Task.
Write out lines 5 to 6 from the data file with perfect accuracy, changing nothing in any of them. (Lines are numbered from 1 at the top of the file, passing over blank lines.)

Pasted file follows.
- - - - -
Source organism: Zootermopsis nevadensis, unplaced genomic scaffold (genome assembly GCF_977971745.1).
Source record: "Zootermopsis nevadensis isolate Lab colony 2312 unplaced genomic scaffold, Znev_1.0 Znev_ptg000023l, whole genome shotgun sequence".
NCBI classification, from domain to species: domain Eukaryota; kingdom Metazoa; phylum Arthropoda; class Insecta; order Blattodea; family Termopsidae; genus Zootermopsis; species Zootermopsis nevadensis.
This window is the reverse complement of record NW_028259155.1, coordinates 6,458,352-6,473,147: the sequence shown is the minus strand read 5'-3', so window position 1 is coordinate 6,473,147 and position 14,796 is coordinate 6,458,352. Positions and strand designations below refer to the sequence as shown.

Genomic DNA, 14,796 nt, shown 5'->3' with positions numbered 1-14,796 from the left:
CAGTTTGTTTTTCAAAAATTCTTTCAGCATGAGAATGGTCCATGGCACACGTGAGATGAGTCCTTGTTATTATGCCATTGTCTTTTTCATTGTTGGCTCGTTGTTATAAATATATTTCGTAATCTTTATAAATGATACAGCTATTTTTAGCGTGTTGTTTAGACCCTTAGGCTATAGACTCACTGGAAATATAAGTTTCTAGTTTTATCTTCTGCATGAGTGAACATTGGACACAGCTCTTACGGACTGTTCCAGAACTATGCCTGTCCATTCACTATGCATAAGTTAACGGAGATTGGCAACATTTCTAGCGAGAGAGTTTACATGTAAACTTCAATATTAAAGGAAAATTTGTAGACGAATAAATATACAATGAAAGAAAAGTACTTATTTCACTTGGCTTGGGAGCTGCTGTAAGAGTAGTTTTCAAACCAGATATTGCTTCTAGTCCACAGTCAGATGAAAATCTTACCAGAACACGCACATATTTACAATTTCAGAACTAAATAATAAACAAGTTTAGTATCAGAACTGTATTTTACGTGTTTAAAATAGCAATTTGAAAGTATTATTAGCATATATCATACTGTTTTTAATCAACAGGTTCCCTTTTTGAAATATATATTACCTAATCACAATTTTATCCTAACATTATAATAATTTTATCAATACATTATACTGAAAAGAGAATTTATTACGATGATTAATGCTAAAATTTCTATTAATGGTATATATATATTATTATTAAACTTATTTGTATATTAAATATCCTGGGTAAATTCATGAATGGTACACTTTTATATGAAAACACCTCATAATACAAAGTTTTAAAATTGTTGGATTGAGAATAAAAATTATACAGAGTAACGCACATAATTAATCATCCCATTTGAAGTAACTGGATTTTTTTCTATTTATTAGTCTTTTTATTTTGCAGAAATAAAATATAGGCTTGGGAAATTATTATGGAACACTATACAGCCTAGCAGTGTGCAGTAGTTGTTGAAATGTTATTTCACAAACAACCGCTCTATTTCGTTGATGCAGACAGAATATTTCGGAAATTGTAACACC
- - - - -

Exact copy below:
Genomic DNA, 14,796 nt, shown 5'->3' with positions numbered 1-14,796 from the left:
CAGTTTGTTTTTCAAAAATTCTTTCAGCATGAGAATGGTCCATGGCACACGTGAGATGAGTCCTTGTTATTATGCCATTGTCTTTTTCATTGTTGGCTCGTTGTTATAAATATATTTCGTAATCTTTATAAATGATACAGCTATTTTTAGCGTGTTGTTTAGACCCTTAGGCTATAGACTCACTGGAAATATAAGTTTCTAGTTTTATCTTCTGCATGAGTGAACATTGGACACAGCTCTTACGGACTGTTCCAGAACTATGCCTGTCCATTCACTATGCATAAGTTAACGGAGATTGGCAACATTTCTAGCGAGAGAGTTTACATGTAAACTTCAATATTAAAGGAAAATTTGTAGACGAATAAATATACAATGAAAGAAAAGTACTTATTTCACTTGGCTTGGGAGCTGCTGTAAGAGTAGTTTTCAAACCAGATATTGCTTCTAGTCCACAGTCAGATGAAAATCTTACCAGAACACGCACATATTTACAATTTCAGAACTAAATAATAAACAAGTTTAGTATCAGAACTGTATTTTACGTGTTTAAAATAGCAATTTGAAAGTATTATTAGCATATATCATACTGTTTTTAATCAACAGGTTCCCTTTTTGAAATATATATTACCTAATCACAATTTTATCCTAACATTATAATAATTTTATCAATACATTATACTGAAAAGAGAATTTATTACGATGATTAATGCTAAAATTTCTATTAATGGTATATATATATTATTATTAAACTTATTTGTATATTAAATATCCTGGGTAAATTCATGAATGGTACACTTTTATATGAAAACACCTCATAATACAAAGTTTTAAAATTGTTGGATTGAGAATAAAAATTATACAGAGTAACGCACATAATTAATCATCCCATTTGAAGTAACTGGATTTTTTTCTATTTATTAGTCTTTTTATTTTGCAGAAATAAAATATAGGCTTGGGAAATTATTATGGAACACTATACAGCCTAGCAGTGTGCAGTAGTTGTTGAAATGTTATTTCACAAACAACCGCTCTATTTCGTTGATGCAGACAGAATATTTCGGAAATTGTAACACC